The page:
Welcome to Issue 7 of the ReactOS Weekly Newsletter, as persistant as a Jehovah's Witness. This week, I'll be taking a look at the NDK used by the ReactOS Developers, covering WINE 0.9.2, and detailing the latest SVN activity.
NDK: What it does, and why it's needed
"What is the NDK designed to do?", I hear you ask. Well, first off, a little bit of it's history. The NDK stands for Native Development Kit, and was the brainchild of Alex Ionescu, as a way of allowing Windows and ReactOS developers alike to have access to a wealth of undocumented kernel and native structures and function prototype.
The NDK provides a unified header set for development of:
- User mode applications which use native functions (include windows.h and the user-mode NDK)
- Native applications (include the user-mode NDK)
- Kernel-mode drivers which use undocumented kernel functions (include DDK and/or IFS and kernel-mode NDK)
The Following should go into the NDK:
Kernel-Mode API Function Prototypes or Types which are undocumented in the DDK or IFS Native (RTL, DBG, PFX, NT/ZW) API Function Prototypes or Types which are undocumented in the DDK, IFS or Windows Headers.
The Following should not go into the NDK:
- Documented information in the NDK unless it must be accessible from user-mode (which cannot include DDK or IFS)
- Native ReactOS Specific information.
- Private ReactOS functions or types.
- User-Mode undocumented functions (like shell32, etc). However, if the function is inside NTDLL, you must add it to 'umfuncs.h.'.
How is the NDK licensed?
It is licensed under one of three Licenses, depending on the Situation:
The GPL and LGPL can be used by any GPL/LGPL-compatible project, whichever is easier to use. The "NDK License" refers to the license used for the NDK when in use with a closed-course piece of software.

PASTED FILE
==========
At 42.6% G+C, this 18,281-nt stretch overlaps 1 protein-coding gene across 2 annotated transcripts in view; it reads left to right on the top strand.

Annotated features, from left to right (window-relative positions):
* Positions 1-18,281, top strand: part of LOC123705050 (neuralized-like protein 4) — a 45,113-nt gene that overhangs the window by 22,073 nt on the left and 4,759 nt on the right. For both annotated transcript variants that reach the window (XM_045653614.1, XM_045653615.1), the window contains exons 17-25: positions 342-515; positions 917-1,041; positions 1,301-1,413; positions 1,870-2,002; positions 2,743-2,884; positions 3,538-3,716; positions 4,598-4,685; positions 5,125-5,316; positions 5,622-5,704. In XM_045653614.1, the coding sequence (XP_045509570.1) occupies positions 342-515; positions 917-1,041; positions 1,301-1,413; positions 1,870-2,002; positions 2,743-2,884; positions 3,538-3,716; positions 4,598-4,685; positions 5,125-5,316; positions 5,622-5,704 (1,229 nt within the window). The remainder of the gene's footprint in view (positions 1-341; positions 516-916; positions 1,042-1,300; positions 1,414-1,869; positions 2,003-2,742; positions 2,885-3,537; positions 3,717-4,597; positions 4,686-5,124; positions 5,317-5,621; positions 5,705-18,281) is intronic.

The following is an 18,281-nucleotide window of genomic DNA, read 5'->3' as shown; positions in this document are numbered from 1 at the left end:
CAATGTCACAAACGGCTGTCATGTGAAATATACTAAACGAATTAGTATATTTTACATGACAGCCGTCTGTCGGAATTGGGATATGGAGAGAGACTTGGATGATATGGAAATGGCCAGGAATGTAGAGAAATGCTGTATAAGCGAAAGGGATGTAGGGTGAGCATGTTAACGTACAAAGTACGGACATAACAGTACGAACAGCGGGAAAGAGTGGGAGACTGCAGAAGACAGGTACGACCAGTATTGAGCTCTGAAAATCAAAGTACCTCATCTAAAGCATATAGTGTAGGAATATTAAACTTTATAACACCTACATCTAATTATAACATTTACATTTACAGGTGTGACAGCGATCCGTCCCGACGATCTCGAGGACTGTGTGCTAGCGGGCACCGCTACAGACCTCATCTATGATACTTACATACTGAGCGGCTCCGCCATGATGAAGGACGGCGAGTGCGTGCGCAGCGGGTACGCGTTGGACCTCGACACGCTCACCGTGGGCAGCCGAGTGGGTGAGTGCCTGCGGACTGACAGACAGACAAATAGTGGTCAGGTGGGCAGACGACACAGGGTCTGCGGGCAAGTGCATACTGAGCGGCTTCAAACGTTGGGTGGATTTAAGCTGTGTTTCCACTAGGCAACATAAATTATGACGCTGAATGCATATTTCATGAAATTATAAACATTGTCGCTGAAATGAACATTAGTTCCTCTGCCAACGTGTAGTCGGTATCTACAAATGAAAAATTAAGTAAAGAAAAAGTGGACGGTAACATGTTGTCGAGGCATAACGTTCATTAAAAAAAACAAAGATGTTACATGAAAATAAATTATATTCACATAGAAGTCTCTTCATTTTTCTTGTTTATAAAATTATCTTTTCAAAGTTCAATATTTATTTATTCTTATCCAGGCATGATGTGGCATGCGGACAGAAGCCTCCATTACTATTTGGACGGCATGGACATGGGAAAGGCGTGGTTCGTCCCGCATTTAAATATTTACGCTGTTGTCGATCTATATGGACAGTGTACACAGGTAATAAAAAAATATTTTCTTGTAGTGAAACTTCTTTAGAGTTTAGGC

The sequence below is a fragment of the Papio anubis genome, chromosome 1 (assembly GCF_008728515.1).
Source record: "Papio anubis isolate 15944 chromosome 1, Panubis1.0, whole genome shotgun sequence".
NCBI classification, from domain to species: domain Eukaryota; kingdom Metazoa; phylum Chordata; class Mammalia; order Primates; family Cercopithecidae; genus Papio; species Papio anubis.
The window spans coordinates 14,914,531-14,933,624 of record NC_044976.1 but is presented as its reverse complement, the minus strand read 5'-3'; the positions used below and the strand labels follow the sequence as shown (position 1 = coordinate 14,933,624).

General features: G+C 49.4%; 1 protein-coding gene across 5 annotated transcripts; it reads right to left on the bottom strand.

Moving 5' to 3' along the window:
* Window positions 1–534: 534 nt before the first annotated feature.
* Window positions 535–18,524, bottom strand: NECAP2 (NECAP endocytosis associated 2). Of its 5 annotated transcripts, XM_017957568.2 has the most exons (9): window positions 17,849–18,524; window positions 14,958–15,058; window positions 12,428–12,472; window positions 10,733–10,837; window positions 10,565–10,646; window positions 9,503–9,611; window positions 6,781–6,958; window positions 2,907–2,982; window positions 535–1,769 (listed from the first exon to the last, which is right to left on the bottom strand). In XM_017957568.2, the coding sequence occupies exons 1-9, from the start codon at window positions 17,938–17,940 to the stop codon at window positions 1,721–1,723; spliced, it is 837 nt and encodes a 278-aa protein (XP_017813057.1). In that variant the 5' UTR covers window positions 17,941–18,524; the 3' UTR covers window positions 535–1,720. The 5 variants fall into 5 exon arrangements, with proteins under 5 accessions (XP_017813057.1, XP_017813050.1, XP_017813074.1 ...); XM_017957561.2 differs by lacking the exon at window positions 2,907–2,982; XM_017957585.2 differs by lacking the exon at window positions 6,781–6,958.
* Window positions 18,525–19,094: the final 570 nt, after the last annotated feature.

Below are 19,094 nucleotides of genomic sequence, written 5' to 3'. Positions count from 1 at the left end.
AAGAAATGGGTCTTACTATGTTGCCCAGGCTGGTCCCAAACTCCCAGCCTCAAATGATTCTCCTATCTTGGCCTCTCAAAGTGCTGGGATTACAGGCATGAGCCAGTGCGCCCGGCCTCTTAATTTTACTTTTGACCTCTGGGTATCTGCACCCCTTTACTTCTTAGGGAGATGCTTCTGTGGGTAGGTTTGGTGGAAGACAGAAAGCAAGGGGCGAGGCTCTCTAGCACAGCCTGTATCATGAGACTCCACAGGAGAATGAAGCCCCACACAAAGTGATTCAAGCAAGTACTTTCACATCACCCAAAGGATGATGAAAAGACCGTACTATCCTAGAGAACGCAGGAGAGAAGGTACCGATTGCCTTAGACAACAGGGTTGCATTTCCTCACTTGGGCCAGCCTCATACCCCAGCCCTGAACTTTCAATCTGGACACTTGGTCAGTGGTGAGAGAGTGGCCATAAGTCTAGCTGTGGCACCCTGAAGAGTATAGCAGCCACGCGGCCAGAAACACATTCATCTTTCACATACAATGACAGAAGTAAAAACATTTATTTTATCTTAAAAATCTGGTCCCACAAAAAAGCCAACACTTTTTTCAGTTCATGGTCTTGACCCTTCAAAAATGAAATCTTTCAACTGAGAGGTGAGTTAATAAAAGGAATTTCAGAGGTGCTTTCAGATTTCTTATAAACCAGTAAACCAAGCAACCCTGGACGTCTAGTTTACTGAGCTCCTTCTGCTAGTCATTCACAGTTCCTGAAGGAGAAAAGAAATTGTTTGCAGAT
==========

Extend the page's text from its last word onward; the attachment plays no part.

A fully detailed explanation of the NDK can be found here. Beta 1 of the NDK is already in trunk as this is being typed, with a public 1.0 release expected this week.
Eye on SVN: Enhancements to ReactOS This Week
- Auto-detect MSYS
- Check for GNU Make 3.80+, warn if 3.7x or lower found
- SinVerifier Added to Continuous Integration System (I'll be detailing that in Issue 8)
- Wallpaper now stays after a reboot.
- Favorites now appear in the favorites menu (though they are currently grayed out)
- Enhancements to the contextual menu in the treeview
- Implemented Export
- Added a placeholder for Permissions
- Support for adding Expandable string and multi string values
- Implemented the ability to select existing favorites
- Created dialog resources for adding favorites, removing favorites, and the find dialog
- Partially implemented Find/Find Next
- Recognise PNP0000 Devices
- Device Manufacturer and Location now displayed
- Initial implementation of the hardware page
- Simplify displaying the advanced device properties
- Added General Device Information Page
- Added Math Co=Processor PNP ID
- Added other hardware IDs that don't need a driver
- We now detect Bad Graphics BIOSes. Some graphics cards report VBE 2.0 when the are VBE 1.2. This happens when the manufacturers have used the wrong version, and do not set the OemVendoerPtr. When that happens, it is VBE 1.2 on the Graphics Card
- Avifil32 (WINE)
- WINE 0.9.2
- Partial implementation of WDMAUD.DRV
- SetupDiGetClassDevPropertySheetsW (Most)
Added to BootCD:
WINE 0.9.2 has been released, and these are the fixes contained therein:
- Winelib Explorer app (just a wrapper around winefile for now).
- Debugger cleanups and improvements.
- Many wininet fixes.
- Better autogenerated API manpages.
- A bunch of Korean translations.
- Lots of bug fixes
What's up for Next Week?
Now, this is where you readers come in. Yes, even you Developers, too. I'd like a suggestion for a featured part of ReactOS next week to cover. It could be Plug-and-Play, USB, etc, anything in reason. Who knows, you could suggest something, and see your name mentioned in the next Newsletter ;-).
Until Next Week.. Happy Compiling!
Stuart "TwoTailedFox" Robbins
ReactOS Weekly Newsletter Editor